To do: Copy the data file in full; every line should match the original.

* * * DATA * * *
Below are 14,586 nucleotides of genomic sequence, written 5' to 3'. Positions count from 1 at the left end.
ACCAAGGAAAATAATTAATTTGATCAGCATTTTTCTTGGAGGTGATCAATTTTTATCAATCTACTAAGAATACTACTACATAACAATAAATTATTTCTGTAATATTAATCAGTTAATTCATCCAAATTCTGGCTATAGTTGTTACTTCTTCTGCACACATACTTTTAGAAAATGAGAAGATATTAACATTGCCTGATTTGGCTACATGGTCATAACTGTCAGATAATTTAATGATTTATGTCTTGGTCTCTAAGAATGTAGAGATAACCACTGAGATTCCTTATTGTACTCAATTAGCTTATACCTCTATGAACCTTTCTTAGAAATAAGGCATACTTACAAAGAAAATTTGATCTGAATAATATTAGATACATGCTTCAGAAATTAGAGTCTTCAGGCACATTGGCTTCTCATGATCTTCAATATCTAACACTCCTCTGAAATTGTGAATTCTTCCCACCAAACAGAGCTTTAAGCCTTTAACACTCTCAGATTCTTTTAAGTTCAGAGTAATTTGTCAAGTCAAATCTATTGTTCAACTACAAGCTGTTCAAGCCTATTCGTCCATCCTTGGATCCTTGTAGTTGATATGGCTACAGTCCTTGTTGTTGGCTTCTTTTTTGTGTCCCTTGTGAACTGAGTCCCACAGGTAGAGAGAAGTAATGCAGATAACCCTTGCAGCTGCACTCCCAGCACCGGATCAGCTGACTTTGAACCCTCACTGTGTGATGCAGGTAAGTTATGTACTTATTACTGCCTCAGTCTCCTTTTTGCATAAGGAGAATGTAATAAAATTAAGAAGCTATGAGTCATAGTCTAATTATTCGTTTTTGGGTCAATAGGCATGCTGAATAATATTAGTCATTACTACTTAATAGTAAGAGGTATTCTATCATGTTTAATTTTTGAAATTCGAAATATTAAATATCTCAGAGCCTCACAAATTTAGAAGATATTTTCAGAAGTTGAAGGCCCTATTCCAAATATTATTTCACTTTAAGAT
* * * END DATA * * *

Below are 14,586 nucleotides of genomic sequence, written 5' to 3'. Positions count from 1 at the left end.
ACCAAGGAAAATAATTAATTTGATCAGCATTTTTCTTGGAGGTGATCAATTTTTATCAATCTACTAAGAATACTACTACATAACAATAAATTATTTCTGTAATATTAATCAGTTAATTCATCCAAATTCTGGCTATAGTTGTTACTTCTTCTGCACACATACTTTTAGAAAATGAGAAGATATTAACATTGCCTGATTTGGCTACATGGTCATAACTGTCAGATAATTTAATGATTTATGTCTTGGTCTCTAAGAATGTAGAGATAACCACTGAGATTCCTTATTGTACTCAATTAGCTTATACCTCTATGAACCTTTCTTAGAAATAAGGCATACTTACAAAGAAAATTTGATCTGAATAATATTAGATACATGCTTCAGAAATTAGAGTCTTCAGGCACATTGGCTTCTCATGATCTTCAATATCTAACACTCCTCTGAAATTGTGAATTCTTCCCACCAAACAGAGCTTTAAGCCTTTAACACTCTCAGATTCTTTTAAGTTCAGAGTAATTTGTCAAGTCAAATCTATTGTTCAACTACAAGCTGTTCAAGCCTATTCGTCCATCCTTGGATCCTTGTAGTTGATATGGCTACAGTCCTTGTTGTTGGCTTCTTTTTTGTGTCCCTTGTGAACTGAGTCCCACAGGTAGAGAGAAGTAATGCAGATAACCCTTGCAGCTGCACTCCCAGCACCGGATCAGCTGACTTTGAACCCTCACTGTGTGATGCAGGTAAGTTATGTACTTATTACTGCCTCAGTCTCCTTTTTGCATAAGGAGAATGTAATAAAATTAAGAAGCTATGAGTCATAGTCTAATTATTCGTTTTTGGGTCAATAGGCATGCTGAATAATATTAGTCATTACTACTTAATAGTAAGAGGTATTCTATCATGTTTAATTTTTGAAATTCGAAATATTAAATATCTCAGAGCCTCACAAATTTAGAAGATATTTTCAGAAGTTGAAGGCCCTATTCCAAATATTATTTCACTTTAAGAT